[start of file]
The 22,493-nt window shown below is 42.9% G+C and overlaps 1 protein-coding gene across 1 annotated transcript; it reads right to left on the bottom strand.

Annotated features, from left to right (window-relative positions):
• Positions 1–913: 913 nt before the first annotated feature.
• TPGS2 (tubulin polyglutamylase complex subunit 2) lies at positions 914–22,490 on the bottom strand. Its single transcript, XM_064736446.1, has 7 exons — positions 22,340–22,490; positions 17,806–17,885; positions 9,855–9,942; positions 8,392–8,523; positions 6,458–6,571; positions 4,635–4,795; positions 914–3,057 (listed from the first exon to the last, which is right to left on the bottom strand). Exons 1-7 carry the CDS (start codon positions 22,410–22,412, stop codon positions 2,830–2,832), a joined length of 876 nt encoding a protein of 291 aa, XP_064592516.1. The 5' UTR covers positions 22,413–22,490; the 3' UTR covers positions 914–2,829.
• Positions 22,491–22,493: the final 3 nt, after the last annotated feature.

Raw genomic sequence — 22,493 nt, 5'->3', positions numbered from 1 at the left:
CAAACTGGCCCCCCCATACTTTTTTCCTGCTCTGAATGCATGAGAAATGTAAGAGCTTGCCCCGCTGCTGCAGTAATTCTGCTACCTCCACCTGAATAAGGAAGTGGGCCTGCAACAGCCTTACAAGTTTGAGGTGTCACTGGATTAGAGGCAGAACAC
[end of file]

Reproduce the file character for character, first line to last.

The 22,493-nt window shown below is 42.9% G+C and overlaps 1 protein-coding gene across 1 annotated transcript; it reads right to left on the bottom strand.

Annotated features, from left to right (window-relative positions):
• Positions 1–913: 913 nt before the first annotated feature.
• TPGS2 (tubulin polyglutamylase complex subunit 2) lies at positions 914–22,490 on the bottom strand. Its single transcript, XM_064736446.1, has 7 exons — positions 22,340–22,490; positions 17,806–17,885; positions 9,855–9,942; positions 8,392–8,523; positions 6,458–6,571; positions 4,635–4,795; positions 914–3,057 (listed from the first exon to the last, which is right to left on the bottom strand). Exons 1-7 carry the CDS (start codon positions 22,410–22,412, stop codon positions 2,830–2,832), a joined length of 876 nt encoding a protein of 291 aa, XP_064592516.1. The 5' UTR covers positions 22,413–22,490; the 3' UTR covers positions 914–2,829.
• Positions 22,491–22,493: the final 3 nt, after the last annotated feature.

Raw genomic sequence — 22,493 nt, 5'->3', positions numbered from 1 at the left:
CAAACTGGCCCCCCCATACTTTTTTCCTGCTCTGAATGCATGAGAAATGTAAGAGCTTGCCCCGCTGCTGCAGTAATTCTGCTACCTCCACCTGAATAAGGAAGTGGGCCTGCAACAGCCTTACAAGTTTGAGGTGTCACTGGATTAGAGGCAGAACAC